Some time in the late 1970s, I went with my family to the airport to wait for my aunt to arrive. It was going to be a long wait and I went for a browse in the airport shop. There, I saw a book called Star Trek Lives! which had been written by some women who’d been heavily involved in Star Trek fandom, right back when it first started in the 1960s. I’d sort of known other people liked the series and had a vague memory of a campaign to keep it on the air, but that was all. After reading the book, I went off to find fellow fans and the local club and fanzines. . . Hey, I’d never dreamed that people wrote fan fiction to keep themselves going when there was no Star Trek to watch, or to answer questions for themselves and others – like, what happened in the Mirror Universe after Kirk and his friends went home? What kind of people are Vulcans in a universe where everyone is violent and nasty? What kind of society do the Klingons have? Star Trek Lives let me know that this sort of thing was going on, and what kind of activities fans got up to. For many years, I wrote fan fiction, went to conventions and hung out with fellow Trek fans, some of whom are still my friends. 
Who would ever think buying a paperback book would be a life-altering experience? But that's exactly what happened in 1975 when I found the book "Star Trek Lives". This book, by Jacqueline Lichtenberg, Sondra Marshak, and Joan Winston, was an examination of "Star Trek" fandom. When I read the chapters about Trek conventions, I sighed in envy, convinced that I'd never be able to go to one of those wonderful events. Never say never!
This book included a chapter on fan fiction — what a revelation! You mean there were people other than me who fantasized Star Trek stories? And actually wrote them down? I had to read these stories - now! The authors helpfully provided the address for the Star Trek Welcommittee, an organization dedicated to introducing new fans to Star Trek fandom.I sent them a SASE (self addressed stamped envelope—does anyone still use these???) and pretty soon I received a 12 page newsletter listing various fanzines, fan clubs, and newsletters. I immediately ordered several fanzines, and within two weeks of my first order, a zine arrived, along with a lovely personal note from its editor welcoming me to fandom.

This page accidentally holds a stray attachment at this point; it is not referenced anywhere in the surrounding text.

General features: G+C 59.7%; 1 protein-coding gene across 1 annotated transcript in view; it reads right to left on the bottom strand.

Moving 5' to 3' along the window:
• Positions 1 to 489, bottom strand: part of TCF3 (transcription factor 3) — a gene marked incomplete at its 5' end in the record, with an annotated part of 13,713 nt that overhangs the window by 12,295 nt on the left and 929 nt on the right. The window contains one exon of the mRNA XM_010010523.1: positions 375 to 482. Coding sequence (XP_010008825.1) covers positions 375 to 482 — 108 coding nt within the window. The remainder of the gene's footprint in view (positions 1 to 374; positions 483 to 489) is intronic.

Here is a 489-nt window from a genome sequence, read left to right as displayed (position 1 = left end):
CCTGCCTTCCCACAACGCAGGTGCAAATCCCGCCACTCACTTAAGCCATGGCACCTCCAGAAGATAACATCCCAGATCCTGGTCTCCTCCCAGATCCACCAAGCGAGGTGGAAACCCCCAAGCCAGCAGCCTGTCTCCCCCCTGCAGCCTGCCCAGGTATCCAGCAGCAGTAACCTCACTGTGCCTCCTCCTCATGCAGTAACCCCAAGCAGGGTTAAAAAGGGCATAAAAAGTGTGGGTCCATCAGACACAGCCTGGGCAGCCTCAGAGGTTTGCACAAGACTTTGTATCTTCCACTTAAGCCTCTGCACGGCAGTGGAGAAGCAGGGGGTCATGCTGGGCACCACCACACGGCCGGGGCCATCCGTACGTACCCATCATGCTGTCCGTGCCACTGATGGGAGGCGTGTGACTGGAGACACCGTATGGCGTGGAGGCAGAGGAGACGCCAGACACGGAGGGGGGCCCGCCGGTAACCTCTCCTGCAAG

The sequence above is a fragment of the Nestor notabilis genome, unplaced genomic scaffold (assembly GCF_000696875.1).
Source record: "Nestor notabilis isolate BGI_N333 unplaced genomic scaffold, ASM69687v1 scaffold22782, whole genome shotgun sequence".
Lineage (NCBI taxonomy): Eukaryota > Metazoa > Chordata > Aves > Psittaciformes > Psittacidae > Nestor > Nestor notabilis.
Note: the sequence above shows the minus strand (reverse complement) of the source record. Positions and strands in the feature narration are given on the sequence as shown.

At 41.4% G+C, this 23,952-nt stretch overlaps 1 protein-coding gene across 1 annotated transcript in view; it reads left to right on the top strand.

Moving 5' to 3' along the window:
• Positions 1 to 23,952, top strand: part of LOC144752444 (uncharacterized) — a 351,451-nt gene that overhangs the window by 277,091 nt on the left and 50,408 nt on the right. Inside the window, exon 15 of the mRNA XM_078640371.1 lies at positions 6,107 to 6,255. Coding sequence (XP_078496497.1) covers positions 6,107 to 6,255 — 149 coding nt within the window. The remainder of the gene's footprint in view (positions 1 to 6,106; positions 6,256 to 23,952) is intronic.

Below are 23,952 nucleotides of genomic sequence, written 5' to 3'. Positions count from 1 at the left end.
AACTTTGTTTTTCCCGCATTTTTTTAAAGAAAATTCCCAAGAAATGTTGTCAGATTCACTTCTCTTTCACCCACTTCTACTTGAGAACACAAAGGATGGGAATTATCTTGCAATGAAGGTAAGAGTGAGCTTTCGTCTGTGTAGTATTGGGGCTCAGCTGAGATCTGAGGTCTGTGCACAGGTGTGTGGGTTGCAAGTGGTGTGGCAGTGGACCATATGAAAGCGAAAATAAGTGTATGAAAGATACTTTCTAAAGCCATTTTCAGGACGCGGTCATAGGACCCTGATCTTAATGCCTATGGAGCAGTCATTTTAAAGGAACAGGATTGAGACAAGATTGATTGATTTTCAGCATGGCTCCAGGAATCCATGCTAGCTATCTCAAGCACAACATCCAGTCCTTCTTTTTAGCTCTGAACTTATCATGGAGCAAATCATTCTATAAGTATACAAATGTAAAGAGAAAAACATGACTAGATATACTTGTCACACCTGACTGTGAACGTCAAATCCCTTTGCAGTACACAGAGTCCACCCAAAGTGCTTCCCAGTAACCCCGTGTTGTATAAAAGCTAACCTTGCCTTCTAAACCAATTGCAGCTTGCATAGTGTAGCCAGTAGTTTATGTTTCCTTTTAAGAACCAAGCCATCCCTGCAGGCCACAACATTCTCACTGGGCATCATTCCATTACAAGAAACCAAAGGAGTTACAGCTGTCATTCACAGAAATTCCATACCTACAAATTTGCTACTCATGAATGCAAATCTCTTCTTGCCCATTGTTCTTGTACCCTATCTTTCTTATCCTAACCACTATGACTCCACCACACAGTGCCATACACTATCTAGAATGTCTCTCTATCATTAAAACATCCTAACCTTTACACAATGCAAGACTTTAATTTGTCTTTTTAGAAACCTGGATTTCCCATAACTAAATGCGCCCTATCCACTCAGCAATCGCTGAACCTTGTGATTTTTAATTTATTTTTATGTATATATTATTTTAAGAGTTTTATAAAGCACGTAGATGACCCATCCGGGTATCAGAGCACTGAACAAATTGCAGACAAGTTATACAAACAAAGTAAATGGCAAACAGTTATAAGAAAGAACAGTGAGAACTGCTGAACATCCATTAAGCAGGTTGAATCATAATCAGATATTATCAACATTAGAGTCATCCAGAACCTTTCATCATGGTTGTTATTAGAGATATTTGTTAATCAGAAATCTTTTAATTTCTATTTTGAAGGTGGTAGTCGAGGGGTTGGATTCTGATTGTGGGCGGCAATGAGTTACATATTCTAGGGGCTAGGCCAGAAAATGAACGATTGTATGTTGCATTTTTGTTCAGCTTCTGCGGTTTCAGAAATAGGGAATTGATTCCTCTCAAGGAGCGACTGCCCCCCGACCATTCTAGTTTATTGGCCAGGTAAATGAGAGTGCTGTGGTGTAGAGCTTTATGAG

... Today [June 26th], I finally managed to track down a copy of STLives. According to the woman at the bookstore, they are unable to keep it in stock. I bought the only copy they had left. I haven't read it all yet, but I did finish the chapter on Trekfic called, 'Do-It-Yourself Star Trek.' I'm sure that as long as there is that much GOOD material being written -- literally for love -- that it will continue to grow. 
Have you read ST Lives! yet? I think it's on a level that's going to be too much for most Trekfen. Too much philosophy. Also, J. Lichtenberg & co. made too much reference to Ayn Rand's philosophy. Problem here is that ST presents, or tried to present, a liberal viewpoint, while A. Rand is a dyed in the woods [sic] conservative. At many points, the book is overly wordy. The best chapters were the ones J. Winston did on the '72 N.Y. Con and her week on the ST set. Most of chapter 9, on fan fiction was pretty good, but the Goal Effect, the Tailor Effect, and so on was a lot of bull...